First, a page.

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October 12, 2010 > Life House provides hope and positive futures

Life House provides hope and positive futures

By Julie Grabowski

Everyone needs a haven, a place of hope, stability, and encouragement to get them through rough times. Life House Recovery Homes, Inc. provides such a place. Operating as a non-profit 501(c)3 organization, Life House was started over two years ago to provide transitional living and recovery support for those emerging from substance abuse.

"Our mission is to promote the well being of men, women and families in recovery from alcohol, drugs and related behaviors by providing a safe, structured and independent sober living environment," says Director of Public Relations Tom Johnsen. "We utilize a service system that emphasizes trust, respect, confidentiality and compassion. We are committed to providing a nurturing, supportive 12-Step based atmosphere for individuals at any stage of recovery."

Beginning with one house in Hayward, Life House has since grown to five - one for single men, one for women with children, and one for single women in Hayward; one in San Leandro for single men; and one in Fremont for couples with children. People are referred mostly through word of mouth, and the only requirement is a sincere commitment to staying clean and sober with active involvement in a 12-Step program.

The cost is very low and manageable for most, but seventy-five percent of applicants come with no money, job, or resources. However, very few ever get turned away. Life House will help them apply for county and state assistance programs, riding it out until benefits, a job or another option comes through.

"Our goal from the beginning has been to achieve effective and lasting results by making it possible for individuals and families in early recovery to enter our program, even though they may have little or no resources. Our goal is not to make a profit, but to help those in recovery move forward in life and become productive members of society," says Johnsen.

The process begins with an interview, ensuring the potential resident will be a good fit. A house manager lives at each site and assists with individual needs such as interviews, counseling, and connecting residents with available county benefits, other services, and sponsors. Life House regularly collaborates with Child Protective Services, Probation, County Social Services, Drug Court and other case managers involved with their residents. Transportation is provided to necessary appointments and 12 Step meetings, as well as to the grocery store.

A house meeting is held each week as well as informal recovery meetings, and random drug and alcohol testing is conducted to ensure a safe and sober living environment. Residents must follow house rules, complete assigned chores, and abide by curfews. There is a limit of six residents per house to avoid overcrowding and maintain a stable, supportive environment.

Johnsen says, "We have tried to create more of a 'family' environment at each house. Our residents consider their roommates as brothers and sisters. An atmosphere of love and mutual support is really what we work to maintain."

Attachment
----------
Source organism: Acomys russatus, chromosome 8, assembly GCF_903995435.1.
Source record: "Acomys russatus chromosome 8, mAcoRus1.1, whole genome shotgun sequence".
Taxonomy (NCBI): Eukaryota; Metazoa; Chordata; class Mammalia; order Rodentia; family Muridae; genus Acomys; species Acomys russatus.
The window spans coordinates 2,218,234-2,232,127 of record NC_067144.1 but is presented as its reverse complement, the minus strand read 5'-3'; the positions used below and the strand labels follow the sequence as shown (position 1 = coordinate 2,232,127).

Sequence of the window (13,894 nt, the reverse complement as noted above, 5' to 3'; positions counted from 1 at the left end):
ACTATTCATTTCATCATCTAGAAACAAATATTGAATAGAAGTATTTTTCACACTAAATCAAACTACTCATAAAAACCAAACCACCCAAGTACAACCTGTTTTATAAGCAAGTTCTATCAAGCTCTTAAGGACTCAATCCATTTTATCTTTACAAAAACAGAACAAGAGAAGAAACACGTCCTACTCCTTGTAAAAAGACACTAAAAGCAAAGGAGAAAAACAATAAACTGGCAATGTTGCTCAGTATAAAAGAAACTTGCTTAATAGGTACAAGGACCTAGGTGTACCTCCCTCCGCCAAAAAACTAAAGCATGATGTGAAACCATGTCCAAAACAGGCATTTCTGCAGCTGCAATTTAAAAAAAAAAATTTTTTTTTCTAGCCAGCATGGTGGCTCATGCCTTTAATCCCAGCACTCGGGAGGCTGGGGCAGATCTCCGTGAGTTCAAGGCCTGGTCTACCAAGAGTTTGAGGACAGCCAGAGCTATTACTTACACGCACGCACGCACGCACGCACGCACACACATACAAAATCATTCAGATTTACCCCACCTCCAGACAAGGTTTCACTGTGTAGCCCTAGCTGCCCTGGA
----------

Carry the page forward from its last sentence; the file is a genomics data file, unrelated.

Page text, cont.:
All staff members of Life House are volunteers; no one receives a salary. There are currently 12 on staff, eight of which are former residents who know the process and hold a great belief and passion for the organization and want to stay involved, serving as role models for those to come. "The beautiful part about this is that the rewards of helping another alcoholic on the path of recovery are priceless, far beyond any material reward," says Johnsen. "We simply carry the message that recovery is possible and try to help others to find what we have found."

Solely financed by a generous medical professional who wishes to remain anonymous, Life House is run on the spiritual principle of helping people and hoping the rest takes care of itself. However, with such growth and need, one financier is no longer enough.

In the face of this truth Life House has instituted a community outreach campaign in order to help maintain operations and fuel their hopes for the future. The primary goal is to add another home for women and children by the end of the year, and a minivan is also greatly needed. Another big goal is to start a business before the end of the year, creating an in-house opportunity for residents to get started in a job.

"There is an ever increasing need for our services, especially in the Hayward, Fremont, and San Leandro areas," says Johnsen. "Our sincere hope is that local individuals, businesses and charitable organizations will be willing to help us help our community. Please give generously and you will see the results right here, in our local community!"

Monetary donations can be made online via PayPal or contributions can be mailed directly to Life House at P.O. Box 758, Hayward, CA 94543. Usable goods for the homes such as working appliances and clothing for men, women, and children are also welcomed, and pick up can be arranged with the organization. All donations are fully tax deductible.

Life House will have an information booth at the Danville Fall Festival, October 23 and 24, and is currently visiting neighborhoods with their door hanger campaign, making the community aware of their presence and mission. For more information on Life House Recovery Homes, Inc., contact them at (510) 397-3934 or visit online at www.lifehouserecovery.org.

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